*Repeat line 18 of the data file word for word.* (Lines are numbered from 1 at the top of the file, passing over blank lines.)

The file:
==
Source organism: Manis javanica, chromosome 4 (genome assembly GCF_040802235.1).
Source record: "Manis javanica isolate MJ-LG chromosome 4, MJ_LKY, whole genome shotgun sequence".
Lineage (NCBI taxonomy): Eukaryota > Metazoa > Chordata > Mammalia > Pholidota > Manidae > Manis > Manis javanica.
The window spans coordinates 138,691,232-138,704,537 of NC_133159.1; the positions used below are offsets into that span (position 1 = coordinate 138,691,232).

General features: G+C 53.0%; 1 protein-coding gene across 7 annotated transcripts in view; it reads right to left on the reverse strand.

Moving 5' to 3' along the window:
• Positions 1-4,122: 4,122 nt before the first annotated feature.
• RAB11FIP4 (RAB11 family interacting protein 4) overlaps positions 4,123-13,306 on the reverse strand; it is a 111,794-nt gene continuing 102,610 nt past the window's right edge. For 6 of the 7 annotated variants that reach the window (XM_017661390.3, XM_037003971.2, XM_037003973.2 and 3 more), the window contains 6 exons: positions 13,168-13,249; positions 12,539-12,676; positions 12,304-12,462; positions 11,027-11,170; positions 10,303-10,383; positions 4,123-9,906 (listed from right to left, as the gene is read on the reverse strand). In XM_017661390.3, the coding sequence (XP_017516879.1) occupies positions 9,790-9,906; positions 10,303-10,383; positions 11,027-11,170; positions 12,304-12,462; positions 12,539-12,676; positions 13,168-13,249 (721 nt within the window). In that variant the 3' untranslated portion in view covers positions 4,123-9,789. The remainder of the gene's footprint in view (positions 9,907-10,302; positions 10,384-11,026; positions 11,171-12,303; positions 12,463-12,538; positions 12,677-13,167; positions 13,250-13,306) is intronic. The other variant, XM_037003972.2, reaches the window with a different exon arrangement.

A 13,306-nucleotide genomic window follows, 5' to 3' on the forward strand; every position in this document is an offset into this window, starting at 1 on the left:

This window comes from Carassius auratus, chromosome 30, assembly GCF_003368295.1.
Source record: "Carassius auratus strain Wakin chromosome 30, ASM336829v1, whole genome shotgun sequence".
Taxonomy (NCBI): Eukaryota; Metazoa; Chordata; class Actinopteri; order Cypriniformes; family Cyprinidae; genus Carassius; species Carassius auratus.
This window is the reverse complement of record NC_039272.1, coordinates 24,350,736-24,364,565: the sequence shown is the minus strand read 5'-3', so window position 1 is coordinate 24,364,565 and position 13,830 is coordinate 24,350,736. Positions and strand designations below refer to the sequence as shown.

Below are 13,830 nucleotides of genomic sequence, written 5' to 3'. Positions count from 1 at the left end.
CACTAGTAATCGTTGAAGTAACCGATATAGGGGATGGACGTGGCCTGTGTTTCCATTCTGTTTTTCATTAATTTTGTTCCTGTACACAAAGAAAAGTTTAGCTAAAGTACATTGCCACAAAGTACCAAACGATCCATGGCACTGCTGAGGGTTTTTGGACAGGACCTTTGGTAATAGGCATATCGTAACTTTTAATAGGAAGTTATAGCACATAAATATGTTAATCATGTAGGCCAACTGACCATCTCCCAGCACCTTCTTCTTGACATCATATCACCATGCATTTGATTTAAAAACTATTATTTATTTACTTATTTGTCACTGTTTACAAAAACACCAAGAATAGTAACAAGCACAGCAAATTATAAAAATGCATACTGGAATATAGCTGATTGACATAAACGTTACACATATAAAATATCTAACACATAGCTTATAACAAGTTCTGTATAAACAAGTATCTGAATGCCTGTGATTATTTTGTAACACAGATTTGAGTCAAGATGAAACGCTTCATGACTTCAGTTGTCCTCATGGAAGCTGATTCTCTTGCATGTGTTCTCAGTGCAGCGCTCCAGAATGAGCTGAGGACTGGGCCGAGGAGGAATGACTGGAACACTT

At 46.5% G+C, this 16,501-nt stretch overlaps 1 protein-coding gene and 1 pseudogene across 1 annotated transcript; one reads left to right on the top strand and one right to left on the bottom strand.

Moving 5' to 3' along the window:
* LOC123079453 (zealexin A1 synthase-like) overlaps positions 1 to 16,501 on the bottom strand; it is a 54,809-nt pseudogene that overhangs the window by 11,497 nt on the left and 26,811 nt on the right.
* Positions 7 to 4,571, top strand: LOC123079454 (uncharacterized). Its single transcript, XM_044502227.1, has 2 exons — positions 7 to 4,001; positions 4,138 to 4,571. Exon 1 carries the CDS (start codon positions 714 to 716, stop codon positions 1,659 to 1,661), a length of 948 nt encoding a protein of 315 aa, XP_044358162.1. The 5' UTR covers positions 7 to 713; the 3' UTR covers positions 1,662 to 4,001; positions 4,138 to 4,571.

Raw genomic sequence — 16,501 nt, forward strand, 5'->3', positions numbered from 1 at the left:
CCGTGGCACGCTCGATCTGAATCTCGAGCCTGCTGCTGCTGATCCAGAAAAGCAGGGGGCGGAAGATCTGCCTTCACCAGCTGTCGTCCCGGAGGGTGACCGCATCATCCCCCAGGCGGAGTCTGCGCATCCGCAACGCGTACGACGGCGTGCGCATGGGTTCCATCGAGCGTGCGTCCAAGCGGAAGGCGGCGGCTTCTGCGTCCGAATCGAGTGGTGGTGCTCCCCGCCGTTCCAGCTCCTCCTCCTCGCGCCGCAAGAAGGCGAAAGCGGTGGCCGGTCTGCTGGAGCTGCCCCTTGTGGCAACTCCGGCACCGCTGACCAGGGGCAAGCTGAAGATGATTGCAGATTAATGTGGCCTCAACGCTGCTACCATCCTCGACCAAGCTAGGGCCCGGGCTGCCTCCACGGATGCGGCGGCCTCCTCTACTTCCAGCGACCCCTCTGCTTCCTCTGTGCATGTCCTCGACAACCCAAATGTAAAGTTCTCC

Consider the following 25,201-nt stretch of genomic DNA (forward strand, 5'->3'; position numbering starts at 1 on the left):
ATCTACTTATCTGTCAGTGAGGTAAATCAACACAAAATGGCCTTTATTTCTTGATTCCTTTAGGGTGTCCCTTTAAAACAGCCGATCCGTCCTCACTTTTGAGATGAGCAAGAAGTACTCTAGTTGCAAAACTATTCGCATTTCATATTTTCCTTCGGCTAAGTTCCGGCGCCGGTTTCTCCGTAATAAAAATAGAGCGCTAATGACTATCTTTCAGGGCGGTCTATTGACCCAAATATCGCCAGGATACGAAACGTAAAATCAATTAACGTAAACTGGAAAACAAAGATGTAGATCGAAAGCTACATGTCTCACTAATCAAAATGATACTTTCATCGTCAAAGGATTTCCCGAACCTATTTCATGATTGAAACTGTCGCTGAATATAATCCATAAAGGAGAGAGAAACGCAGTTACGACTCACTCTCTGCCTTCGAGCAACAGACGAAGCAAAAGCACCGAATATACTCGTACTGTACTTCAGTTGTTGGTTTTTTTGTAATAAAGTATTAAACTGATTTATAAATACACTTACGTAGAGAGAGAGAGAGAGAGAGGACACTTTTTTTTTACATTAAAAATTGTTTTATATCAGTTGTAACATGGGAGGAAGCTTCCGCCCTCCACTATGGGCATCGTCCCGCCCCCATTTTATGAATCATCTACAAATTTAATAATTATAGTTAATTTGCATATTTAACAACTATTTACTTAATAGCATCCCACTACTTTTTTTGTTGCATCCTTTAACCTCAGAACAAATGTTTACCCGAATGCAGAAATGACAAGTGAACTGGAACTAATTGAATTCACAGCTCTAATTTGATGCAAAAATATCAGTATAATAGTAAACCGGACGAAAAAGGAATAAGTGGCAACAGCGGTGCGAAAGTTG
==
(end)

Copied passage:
* LOC123079453 (zealexin A1 synthase-like) overlaps positions 1 to 16,501 on the bottom strand; it is a 54,809-nt pseudogene that overhangs the window by 11,497 nt on the left and 26,811 nt on the right.